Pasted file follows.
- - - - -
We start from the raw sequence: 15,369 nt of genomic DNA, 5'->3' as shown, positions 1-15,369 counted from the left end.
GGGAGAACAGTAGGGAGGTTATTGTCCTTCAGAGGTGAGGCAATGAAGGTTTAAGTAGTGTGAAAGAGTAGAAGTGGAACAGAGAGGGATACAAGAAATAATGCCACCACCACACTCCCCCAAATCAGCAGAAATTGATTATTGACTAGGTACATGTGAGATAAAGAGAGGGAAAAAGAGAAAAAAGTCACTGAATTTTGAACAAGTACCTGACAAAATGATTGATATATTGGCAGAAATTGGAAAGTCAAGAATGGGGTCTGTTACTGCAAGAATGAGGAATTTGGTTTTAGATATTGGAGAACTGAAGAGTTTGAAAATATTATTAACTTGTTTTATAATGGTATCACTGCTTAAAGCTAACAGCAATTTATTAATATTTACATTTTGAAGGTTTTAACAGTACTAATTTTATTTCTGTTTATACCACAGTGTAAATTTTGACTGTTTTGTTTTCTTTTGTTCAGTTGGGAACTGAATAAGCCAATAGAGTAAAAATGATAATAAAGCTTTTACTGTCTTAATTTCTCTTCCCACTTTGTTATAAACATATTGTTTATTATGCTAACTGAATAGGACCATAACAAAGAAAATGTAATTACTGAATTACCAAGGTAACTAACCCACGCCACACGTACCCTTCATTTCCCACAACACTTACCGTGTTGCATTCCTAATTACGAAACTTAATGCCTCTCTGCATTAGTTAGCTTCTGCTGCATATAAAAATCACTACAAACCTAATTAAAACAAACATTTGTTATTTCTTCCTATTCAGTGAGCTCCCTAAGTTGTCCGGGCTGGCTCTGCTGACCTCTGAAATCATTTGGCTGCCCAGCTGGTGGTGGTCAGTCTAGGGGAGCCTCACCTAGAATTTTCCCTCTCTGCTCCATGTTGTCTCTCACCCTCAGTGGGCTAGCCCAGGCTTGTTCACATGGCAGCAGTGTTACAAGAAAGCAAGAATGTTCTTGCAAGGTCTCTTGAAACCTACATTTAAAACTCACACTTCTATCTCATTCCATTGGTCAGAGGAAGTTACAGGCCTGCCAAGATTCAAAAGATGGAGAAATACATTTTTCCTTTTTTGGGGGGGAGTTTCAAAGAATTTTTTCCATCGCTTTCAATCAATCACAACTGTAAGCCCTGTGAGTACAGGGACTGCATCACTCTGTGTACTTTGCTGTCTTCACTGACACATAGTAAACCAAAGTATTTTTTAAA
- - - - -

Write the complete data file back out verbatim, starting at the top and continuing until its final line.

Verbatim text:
We start from the raw sequence: 15,369 nt of genomic DNA, 5'->3' as shown, positions 1-15,369 counted from the left end.
GGGAGAACAGTAGGGAGGTTATTGTCCTTCAGAGGTGAGGCAATGAAGGTTTAAGTAGTGTGAAAGAGTAGAAGTGGAACAGAGAGGGATACAAGAAATAATGCCACCACCACACTCCCCCAAATCAGCAGAAATTGATTATTGACTAGGTACATGTGAGATAAAGAGAGGGAAAAAGAGAAAAAAGTCACTGAATTTTGAACAAGTACCTGACAAAATGATTGATATATTGGCAGAAATTGGAAAGTCAAGAATGGGGTCTGTTACTGCAAGAATGAGGAATTTGGTTTTAGATATTGGAGAACTGAAGAGTTTGAAAATATTATTAACTTGTTTTATAATGGTATCACTGCTTAAAGCTAACAGCAATTTATTAATATTTACATTTTGAAGGTTTTAACAGTACTAATTTTATTTCTGTTTATACCACAGTGTAAATTTTGACTGTTTTGTTTTCTTTTGTTCAGTTGGGAACTGAATAAGCCAATAGAGTAAAAATGATAATAAAGCTTTTACTGTCTTAATTTCTCTTCCCACTTTGTTATAAACATATTGTTTATTATGCTAACTGAATAGGACCATAACAAAGAAAATGTAATTACTGAATTACCAAGGTAACTAACCCACGCCACACGTACCCTTCATTTCCCACAACACTTACCGTGTTGCATTCCTAATTACGAAACTTAATGCCTCTCTGCATTAGTTAGCTTCTGCTGCATATAAAAATCACTACAAACCTAATTAAAACAAACATTTGTTATTTCTTCCTATTCAGTGAGCTCCCTAAGTTGTCCGGGCTGGCTCTGCTGACCTCTGAAATCATTTGGCTGCCCAGCTGGTGGTGGTCAGTCTAGGGGAGCCTCACCTAGAATTTTCCCTCTCTGCTCCATGTTGTCTCTCACCCTCAGTGGGCTAGCCCAGGCTTGTTCACATGGCAGCAGTGTTACAAGAAAGCAAGAATGTTCTTGCAAGGTCTCTTGAAACCTACATTTAAAACTCACACTTCTATCTCATTCCATTGGTCAGAGGAAGTTACAGGCCTGCCAAGATTCAAAAGATGGAGAAATACATTTTTCCTTTTTTGGGGGGGAGTTTCAAAGAATTTTTTCCATCGCTTTCAATCAATCACAACTGTAAGCCCTGTGAGTACAGGGACTGCATCACTCTGTGTACTTTGCTGTCTTCACTGACACATAGTAAACCAAAGTATTTTTTAAA